That $9,000 figure was also based on the assumption that medal-winning athletes would be paying taxes on the monetary value of the medals themselves (based on the types and amounts of metal the medals contain), which as CBS News calculated ranged from about $5 to $644:

The gold medal consists of just over 1 percent actual gold. The rest is made up of 92.5 percent silver and 6.16 percent copper — and is only worth about $644.

The silver medal is a modification of the gold medal. The gold is replaced with more copper, making the medal worth around $330.

The bronze medal is made of 97 percent copper, 2.5 percent zinc and 0.5 percent tin — and is only worth about $4.70.

The question of whether the value of Olympic medals is a form of taxable income in the U.S. is still somewhat open. The Financial Post tackled the issue of whether Canadian athletes were responsible for paying taxes on their winnings from the 2010 Winter Olympics, stating that:

As for an Olympics prize, the CRA responded that although winning an Olympic medal may be an internationally recognized achievement and could “indirectly promote a sense of nationalism,” the prize is not awarded in recognition of public service and therefore cannot be considered a prescribed prize that would be tax exempt.

This is consistent with the tax treatment of Olympic prizes in the United States. There is even some precedent in the U.S. for taxing the actual value of the medal itself.

The U.S. case involved legendary shortstop Maury Wills, who played for the L.A. Dodgers. In January 1963, Wills received the S. Rae Hickok belt, awarded annually to the outstanding professional athlete of the prior year.

The value of the alligator-skin belt with a solid gold buckle and an encrusted four-carat diamond, worth more than $6,000 at the time, was found to be fully taxable. The judge, concluding that this was an inequitable result, predicted that absent a change in the U.S. tax law, “the next step would be for the Internal Revenue Service to tax the gold and silver in the medals awarded to Olympic Games’ winners.”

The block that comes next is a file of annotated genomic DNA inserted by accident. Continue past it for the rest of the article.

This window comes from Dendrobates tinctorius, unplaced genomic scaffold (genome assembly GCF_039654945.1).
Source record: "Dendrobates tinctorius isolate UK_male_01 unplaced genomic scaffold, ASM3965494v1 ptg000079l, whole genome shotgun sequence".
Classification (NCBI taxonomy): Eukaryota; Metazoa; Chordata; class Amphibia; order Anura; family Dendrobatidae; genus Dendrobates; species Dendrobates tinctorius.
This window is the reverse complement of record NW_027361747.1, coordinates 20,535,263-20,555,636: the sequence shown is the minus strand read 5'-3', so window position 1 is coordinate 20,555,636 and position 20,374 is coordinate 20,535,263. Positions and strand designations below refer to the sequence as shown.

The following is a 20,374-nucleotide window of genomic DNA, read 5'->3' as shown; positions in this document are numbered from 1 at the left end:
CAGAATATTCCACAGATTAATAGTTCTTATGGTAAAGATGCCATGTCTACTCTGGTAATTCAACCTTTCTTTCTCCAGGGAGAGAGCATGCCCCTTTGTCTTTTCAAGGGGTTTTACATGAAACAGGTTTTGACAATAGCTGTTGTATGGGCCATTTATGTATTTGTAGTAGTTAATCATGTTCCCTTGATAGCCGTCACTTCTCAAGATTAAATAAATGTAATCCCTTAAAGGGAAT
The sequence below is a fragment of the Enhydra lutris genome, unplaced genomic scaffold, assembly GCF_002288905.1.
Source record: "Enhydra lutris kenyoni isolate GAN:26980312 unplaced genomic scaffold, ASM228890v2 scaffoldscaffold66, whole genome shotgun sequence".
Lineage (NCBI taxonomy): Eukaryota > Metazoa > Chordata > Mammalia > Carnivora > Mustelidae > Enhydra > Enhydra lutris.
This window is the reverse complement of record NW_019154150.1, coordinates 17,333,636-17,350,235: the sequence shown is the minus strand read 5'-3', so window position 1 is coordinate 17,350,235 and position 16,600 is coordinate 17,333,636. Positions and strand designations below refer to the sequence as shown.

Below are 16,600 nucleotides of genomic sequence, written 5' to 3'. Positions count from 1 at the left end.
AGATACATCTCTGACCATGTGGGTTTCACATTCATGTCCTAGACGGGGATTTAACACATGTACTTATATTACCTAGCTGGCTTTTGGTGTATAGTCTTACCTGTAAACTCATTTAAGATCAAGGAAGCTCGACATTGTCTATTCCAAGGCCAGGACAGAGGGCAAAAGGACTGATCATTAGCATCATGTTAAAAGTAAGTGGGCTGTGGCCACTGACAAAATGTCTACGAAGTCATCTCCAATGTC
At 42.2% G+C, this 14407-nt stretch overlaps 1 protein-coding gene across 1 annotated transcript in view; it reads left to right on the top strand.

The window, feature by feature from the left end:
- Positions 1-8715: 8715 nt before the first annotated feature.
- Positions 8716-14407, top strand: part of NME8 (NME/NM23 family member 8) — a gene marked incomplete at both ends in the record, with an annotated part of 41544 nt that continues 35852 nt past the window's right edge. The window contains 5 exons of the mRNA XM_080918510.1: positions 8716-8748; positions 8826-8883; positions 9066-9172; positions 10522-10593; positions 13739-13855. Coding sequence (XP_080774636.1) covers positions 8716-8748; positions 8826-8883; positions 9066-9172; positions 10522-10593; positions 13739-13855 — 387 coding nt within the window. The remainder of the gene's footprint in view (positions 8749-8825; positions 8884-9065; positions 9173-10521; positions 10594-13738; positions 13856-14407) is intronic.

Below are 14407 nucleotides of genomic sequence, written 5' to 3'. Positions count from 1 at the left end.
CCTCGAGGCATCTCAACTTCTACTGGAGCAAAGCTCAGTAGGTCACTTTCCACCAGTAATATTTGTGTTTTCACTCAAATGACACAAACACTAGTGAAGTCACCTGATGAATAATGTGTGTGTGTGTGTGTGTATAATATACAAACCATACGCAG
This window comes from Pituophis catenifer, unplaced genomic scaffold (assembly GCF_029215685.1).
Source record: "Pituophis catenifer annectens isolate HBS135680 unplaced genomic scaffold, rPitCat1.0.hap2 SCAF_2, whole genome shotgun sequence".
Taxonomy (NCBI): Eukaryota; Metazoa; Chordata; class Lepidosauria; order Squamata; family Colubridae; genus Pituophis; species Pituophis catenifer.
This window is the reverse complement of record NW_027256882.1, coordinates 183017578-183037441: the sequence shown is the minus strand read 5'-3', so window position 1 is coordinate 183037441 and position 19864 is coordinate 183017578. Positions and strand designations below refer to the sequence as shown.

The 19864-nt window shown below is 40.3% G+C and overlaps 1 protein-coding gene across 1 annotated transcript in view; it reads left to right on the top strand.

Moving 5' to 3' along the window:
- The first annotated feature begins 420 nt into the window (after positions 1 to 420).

Even if the IRS did consider the value of Olympic medals to be a form of taxable income in the U.S., it’s probably unlikely that agency would come after any athletes who didn’t declare that income on their returns, as Reuters observed in an article on that topic:

Even the medals themselves could be seen as something of value, a gift of a commodity metal, and therefore taxable by the U.S. government, says . Still, Knight doesn’t expect to see the IRS chasing after athletes for a slice of their gold. “I have to imagine that would be a public relations nightmare,” says Knight.

Over the years, members of Congress have offered various proposals to exempt U.S. Olympic medalists from being required to pay taxes on their winnings, without success so far. But they’re still trying, and on 12 July 2016 the U.S. Senate passed a bill (SB 2650) sponsored by Senator John Thune of South Dakota titled “United States Appreciation for Olympians and Paralympians Act” that seeks to exclude as taxable income prize money and medals won through competition in the Olympic Games or Paralympic Games:

Gross income shall not include the value of any medal awarded in, or any prize money received from the United States Olympic Committee on account of, competition in the Olympic Games or Paralympic Games.

This bill still has to be passed by the U.S. House of Representatives and signed by the President before becoming law. Since 1994